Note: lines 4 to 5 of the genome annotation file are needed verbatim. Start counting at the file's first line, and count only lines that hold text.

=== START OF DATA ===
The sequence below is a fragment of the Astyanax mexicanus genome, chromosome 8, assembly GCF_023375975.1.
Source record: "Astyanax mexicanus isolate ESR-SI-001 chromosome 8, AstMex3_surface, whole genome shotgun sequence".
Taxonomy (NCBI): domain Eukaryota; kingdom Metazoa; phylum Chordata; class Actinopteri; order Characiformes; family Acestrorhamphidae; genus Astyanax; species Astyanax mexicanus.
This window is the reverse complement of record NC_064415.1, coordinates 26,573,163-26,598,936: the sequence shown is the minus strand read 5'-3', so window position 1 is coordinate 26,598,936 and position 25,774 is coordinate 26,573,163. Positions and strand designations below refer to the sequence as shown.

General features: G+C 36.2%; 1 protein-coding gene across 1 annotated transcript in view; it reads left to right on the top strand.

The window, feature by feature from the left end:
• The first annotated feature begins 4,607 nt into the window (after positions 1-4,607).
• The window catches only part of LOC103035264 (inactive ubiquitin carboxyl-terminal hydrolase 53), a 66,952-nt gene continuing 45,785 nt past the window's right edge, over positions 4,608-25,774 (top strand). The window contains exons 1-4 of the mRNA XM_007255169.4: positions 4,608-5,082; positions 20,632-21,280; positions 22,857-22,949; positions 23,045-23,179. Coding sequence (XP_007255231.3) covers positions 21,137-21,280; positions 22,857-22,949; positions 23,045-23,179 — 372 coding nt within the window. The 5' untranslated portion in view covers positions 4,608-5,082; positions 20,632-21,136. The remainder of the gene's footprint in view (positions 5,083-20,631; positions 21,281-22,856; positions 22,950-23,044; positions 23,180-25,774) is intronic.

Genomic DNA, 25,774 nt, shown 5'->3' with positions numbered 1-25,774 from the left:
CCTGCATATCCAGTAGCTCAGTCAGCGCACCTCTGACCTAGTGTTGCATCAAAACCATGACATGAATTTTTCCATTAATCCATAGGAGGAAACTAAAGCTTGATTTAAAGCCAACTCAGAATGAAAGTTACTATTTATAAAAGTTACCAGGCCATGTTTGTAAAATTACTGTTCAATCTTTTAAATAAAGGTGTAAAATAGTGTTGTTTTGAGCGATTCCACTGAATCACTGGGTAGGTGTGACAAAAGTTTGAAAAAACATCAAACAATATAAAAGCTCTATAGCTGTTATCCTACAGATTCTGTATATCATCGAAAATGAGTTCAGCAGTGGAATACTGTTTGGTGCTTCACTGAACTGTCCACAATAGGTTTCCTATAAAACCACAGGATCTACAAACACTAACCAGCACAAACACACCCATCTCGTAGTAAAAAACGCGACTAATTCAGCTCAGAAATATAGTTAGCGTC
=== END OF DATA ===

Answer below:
This window is the reverse complement of record NC_064415.1, coordinates 26,573,163-26,598,936: the sequence shown is the minus strand read 5'-3', so window position 1 is coordinate 26,598,936 and position 25,774 is coordinate 26,573,163. Positions and strand designations below refer to the sequence as shown.

General features: G+C 36.2%; 1 protein-coding gene across 1 annotated transcript in view; it reads left to right on the top strand.